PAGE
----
acceleration is -0.11 rad/s2. This allows the stopping time to be found:
(c) To find the number of revolutions the wheel undergoes in this 7.14 seconds, one way to do it is to
use the equation:
This can be converted to revolutions:
(d) To figure out the distance you traveled while the wheel was slowing down. the angular
displacement (in radians) can be converted to a displacement by multiplying by r:

Moments of Inertia
Moment of inertia I is defined as the ratio of the angular momentum L of a system to its angular
velocity around a principal axis:
If the angular momentum of a system is constant, then as the moment of inertia gets smaller, the
angular velocity must increase.
If the shape of the body does not change, then its moment of inertia appears in Newton's law of motion
as the ratio of an applied torque on a body to the angular acceleration around a principal axis:
For a simple pendulum, the formula for the moment of inertia I in terms of the mass m of the pendulum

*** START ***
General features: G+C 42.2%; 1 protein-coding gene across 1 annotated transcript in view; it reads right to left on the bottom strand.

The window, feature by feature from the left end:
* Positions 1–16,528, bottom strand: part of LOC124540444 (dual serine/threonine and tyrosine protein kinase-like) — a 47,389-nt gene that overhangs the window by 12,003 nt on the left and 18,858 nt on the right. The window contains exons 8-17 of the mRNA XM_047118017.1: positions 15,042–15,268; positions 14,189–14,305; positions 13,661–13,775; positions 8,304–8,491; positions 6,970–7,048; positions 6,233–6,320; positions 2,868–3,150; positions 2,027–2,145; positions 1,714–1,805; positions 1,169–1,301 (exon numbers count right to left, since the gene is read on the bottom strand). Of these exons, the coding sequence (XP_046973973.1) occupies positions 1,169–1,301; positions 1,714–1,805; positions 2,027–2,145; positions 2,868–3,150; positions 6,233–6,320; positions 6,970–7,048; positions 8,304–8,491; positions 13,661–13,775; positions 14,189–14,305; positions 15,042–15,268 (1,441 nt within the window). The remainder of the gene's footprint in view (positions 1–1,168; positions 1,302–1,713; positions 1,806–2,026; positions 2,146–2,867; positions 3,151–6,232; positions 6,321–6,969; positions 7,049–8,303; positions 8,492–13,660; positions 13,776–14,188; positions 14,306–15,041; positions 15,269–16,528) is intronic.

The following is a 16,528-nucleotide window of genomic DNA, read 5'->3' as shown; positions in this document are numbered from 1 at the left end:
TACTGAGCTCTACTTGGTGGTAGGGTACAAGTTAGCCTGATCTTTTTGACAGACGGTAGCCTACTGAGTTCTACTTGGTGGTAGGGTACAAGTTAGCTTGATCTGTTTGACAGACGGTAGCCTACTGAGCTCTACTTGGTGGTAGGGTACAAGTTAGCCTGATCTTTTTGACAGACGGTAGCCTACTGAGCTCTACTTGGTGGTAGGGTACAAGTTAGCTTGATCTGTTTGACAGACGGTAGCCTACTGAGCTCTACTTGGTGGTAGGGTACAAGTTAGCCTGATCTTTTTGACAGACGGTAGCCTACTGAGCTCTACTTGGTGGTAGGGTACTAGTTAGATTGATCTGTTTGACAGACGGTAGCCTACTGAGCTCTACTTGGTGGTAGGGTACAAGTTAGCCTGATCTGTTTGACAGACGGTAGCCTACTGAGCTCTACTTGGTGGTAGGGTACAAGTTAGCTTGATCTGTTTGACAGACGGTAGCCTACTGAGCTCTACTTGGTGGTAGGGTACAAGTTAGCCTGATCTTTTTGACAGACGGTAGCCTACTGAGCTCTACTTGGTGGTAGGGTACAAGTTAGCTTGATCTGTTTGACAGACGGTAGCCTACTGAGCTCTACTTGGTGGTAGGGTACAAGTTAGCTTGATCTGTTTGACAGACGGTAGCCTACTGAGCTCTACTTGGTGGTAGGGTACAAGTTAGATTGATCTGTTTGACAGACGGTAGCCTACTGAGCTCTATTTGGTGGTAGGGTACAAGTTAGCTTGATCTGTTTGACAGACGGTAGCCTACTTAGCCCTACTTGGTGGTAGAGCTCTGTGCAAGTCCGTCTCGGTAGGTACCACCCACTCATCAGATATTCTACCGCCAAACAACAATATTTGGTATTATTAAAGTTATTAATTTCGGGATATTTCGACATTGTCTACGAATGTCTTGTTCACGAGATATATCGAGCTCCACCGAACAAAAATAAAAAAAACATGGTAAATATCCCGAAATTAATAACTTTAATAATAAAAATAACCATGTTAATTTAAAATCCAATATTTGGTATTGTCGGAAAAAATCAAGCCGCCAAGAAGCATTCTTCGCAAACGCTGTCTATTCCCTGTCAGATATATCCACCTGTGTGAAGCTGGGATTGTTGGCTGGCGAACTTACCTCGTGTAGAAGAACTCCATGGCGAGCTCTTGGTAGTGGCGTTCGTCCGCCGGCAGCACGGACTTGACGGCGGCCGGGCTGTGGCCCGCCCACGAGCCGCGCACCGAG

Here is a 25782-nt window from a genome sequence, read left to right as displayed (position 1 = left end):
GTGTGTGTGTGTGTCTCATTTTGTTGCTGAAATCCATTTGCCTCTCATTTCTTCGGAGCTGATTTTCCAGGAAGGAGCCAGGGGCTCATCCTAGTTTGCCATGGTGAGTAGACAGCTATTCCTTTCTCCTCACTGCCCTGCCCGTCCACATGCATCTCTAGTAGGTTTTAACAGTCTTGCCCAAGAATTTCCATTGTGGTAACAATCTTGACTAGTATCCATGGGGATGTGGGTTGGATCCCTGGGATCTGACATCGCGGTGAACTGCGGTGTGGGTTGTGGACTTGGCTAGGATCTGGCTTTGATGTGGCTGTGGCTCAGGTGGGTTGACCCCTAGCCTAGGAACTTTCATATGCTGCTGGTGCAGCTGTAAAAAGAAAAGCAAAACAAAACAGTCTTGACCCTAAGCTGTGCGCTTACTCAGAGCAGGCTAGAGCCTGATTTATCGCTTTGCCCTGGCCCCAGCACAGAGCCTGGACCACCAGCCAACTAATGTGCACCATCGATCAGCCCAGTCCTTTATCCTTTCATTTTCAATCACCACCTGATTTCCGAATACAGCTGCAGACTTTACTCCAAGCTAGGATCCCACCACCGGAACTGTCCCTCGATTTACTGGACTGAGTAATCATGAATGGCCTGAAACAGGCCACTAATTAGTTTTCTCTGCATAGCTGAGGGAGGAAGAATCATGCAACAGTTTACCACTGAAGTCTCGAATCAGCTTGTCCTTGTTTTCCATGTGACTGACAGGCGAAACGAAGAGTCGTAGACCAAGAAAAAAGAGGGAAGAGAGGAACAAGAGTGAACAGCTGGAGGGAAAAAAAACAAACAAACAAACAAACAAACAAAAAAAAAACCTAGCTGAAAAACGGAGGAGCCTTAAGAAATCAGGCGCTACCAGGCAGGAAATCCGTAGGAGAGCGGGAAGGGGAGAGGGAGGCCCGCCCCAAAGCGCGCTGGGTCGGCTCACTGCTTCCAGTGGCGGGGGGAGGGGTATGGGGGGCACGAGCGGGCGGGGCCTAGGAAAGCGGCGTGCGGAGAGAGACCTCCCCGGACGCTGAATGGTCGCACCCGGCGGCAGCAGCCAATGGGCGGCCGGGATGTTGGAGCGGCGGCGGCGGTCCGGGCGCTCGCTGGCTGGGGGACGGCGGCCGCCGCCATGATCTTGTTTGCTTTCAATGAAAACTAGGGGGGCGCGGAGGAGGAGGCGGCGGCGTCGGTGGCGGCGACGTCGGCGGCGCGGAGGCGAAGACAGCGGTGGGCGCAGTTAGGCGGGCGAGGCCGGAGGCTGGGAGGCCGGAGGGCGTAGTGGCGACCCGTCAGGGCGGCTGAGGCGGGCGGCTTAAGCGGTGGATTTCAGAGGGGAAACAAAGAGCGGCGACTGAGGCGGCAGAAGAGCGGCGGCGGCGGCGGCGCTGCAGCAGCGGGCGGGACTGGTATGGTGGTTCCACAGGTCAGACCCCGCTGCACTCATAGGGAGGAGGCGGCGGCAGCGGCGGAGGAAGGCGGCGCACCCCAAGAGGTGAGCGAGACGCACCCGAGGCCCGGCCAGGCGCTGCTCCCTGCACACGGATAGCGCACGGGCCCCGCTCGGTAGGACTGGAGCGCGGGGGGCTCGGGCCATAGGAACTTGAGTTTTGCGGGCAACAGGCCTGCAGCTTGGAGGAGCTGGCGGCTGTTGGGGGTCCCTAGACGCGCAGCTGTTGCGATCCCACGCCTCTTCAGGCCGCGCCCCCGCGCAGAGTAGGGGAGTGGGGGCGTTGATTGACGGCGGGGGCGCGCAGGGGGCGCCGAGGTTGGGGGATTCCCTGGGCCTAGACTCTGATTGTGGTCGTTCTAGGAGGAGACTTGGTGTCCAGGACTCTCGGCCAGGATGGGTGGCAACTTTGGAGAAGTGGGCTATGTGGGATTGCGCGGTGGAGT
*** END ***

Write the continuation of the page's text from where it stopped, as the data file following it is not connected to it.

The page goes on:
and its distance r from the pivot point:

The moment of inertia all depends on the mass m of the body and its geometric shape defined by the
distance r to the axis or rotation.
For a compound pendulum:

The moment of inertia of two objects rotating about the same axis, the combined moment of inertia is
the sum of the two individual moments of inertia.
By suspending a complex system from three points to make a trifilar pendulum, around its vertical axis,
the moment of inertia of a complex system can be measured. A trifilar pendulum is a platform
supported by three wires designed to oscillate in torsion around its vertical centroidal axis.

Where all the weight of an object appears to be concentrated is the center of gravity. The
average distribution of the weight of the object is this point. Through experiments, the center of gravity
of an object can be found. At the center of gravity is where free rotation is found. If the center of
gravity lies outside the object's support, the object will tip over. Also, through the center of gravity is
where the greatest force is applied.
The moment of inertia is a calculation of the required force to rotate an object. The value can be
manipulated to either increase or decrease inertia. By increasing the radius from the axis of rotation, the
moment of inertia increases thus slowing down the speed of rotation. Alternatively, by decreasing the
radius of rotation, the moment of inertia decreases thus speeding up the speed of rotation.